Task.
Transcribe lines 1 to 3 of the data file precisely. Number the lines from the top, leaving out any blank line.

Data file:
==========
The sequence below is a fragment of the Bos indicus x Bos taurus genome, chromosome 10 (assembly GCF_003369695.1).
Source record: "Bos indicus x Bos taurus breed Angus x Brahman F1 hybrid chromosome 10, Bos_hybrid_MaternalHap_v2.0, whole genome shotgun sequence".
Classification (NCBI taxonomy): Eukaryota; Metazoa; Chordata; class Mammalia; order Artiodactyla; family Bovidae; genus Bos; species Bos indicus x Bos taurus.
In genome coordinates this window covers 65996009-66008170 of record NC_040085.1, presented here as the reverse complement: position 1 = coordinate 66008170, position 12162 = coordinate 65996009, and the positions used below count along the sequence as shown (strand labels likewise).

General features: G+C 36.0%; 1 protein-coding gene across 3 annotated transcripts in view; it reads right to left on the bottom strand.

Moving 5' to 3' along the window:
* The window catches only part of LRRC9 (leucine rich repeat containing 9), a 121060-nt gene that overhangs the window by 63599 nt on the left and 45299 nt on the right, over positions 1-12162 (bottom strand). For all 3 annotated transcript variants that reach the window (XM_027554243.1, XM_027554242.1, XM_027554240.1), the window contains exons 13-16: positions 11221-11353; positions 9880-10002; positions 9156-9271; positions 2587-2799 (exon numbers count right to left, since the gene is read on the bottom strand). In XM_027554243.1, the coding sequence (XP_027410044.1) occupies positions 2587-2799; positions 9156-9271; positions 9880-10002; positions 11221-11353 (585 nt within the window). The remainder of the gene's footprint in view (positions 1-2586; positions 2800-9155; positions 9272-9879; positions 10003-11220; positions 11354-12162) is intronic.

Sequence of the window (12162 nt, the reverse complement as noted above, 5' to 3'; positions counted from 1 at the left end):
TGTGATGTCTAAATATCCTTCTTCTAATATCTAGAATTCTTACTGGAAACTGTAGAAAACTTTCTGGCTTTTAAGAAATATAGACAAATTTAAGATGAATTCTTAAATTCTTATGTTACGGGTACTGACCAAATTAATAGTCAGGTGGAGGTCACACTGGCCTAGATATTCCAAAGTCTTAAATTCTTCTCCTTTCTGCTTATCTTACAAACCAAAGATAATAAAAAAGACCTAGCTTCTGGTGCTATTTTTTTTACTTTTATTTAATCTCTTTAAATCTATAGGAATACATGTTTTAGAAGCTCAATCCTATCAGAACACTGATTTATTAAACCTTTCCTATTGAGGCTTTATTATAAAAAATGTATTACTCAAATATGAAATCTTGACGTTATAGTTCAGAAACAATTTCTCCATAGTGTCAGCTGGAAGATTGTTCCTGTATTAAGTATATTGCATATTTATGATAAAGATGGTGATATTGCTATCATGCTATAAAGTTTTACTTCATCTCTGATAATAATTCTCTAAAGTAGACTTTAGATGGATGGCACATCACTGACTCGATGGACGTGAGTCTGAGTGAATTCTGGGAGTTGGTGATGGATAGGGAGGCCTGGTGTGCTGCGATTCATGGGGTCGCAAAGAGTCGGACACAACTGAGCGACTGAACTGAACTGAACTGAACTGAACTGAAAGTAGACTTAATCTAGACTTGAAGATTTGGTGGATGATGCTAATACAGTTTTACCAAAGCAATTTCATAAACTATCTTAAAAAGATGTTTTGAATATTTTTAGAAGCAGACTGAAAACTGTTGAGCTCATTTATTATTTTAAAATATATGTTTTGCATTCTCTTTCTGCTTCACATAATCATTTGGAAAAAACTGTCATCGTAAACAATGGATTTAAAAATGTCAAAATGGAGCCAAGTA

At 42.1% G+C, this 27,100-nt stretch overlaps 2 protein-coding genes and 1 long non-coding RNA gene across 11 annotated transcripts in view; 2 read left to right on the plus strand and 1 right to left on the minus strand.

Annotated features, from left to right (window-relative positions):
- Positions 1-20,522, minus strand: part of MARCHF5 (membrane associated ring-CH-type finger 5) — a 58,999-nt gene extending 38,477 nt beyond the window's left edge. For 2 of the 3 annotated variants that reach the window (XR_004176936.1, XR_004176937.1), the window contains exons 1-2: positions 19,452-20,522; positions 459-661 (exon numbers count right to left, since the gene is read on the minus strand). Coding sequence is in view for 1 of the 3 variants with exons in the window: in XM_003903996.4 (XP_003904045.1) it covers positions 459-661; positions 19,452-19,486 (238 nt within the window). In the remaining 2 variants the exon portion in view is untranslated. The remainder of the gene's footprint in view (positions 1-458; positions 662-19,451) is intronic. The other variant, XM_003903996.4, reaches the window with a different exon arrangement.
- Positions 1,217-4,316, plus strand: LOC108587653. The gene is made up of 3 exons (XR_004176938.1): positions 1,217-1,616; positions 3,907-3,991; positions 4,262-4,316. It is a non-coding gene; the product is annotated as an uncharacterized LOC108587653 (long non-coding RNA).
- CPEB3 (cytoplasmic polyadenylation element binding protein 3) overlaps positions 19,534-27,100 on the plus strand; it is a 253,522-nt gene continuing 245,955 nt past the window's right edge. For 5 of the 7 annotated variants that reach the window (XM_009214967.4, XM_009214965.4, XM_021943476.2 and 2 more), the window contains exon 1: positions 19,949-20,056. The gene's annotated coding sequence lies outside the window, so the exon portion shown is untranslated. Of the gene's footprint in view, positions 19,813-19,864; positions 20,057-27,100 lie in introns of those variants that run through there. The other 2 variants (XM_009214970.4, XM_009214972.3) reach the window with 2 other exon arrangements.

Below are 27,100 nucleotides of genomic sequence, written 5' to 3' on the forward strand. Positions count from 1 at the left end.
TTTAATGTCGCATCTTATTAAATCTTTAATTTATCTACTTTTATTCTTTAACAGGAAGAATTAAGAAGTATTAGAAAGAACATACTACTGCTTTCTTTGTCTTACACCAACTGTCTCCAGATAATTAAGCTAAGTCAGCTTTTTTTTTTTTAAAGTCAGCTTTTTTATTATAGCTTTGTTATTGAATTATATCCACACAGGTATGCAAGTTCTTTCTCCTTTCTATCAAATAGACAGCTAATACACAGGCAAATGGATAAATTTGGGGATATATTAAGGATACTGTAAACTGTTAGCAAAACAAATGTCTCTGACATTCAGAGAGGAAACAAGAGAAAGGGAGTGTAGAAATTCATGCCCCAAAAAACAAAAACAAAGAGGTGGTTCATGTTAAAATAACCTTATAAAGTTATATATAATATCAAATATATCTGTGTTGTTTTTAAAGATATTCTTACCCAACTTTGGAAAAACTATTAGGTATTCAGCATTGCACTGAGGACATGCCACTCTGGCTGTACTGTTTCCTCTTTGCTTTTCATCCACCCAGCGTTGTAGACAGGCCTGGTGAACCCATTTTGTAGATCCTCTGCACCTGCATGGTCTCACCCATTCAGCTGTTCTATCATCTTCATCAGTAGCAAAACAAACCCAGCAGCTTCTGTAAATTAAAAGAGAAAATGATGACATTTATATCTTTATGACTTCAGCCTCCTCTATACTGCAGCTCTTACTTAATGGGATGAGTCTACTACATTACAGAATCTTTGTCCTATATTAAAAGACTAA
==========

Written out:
The sequence below is a fragment of the Bos indicus x Bos taurus genome, chromosome 10 (assembly GCF_003369695.1).
Source record: "Bos indicus x Bos taurus breed Angus x Brahman F1 hybrid chromosome 10, Bos_hybrid_MaternalHap_v2.0, whole genome shotgun sequence".
Classification (NCBI taxonomy): Eukaryota; Metazoa; Chordata; class Mammalia; order Artiodactyla; family Bovidae; genus Bos; species Bos indicus x Bos taurus.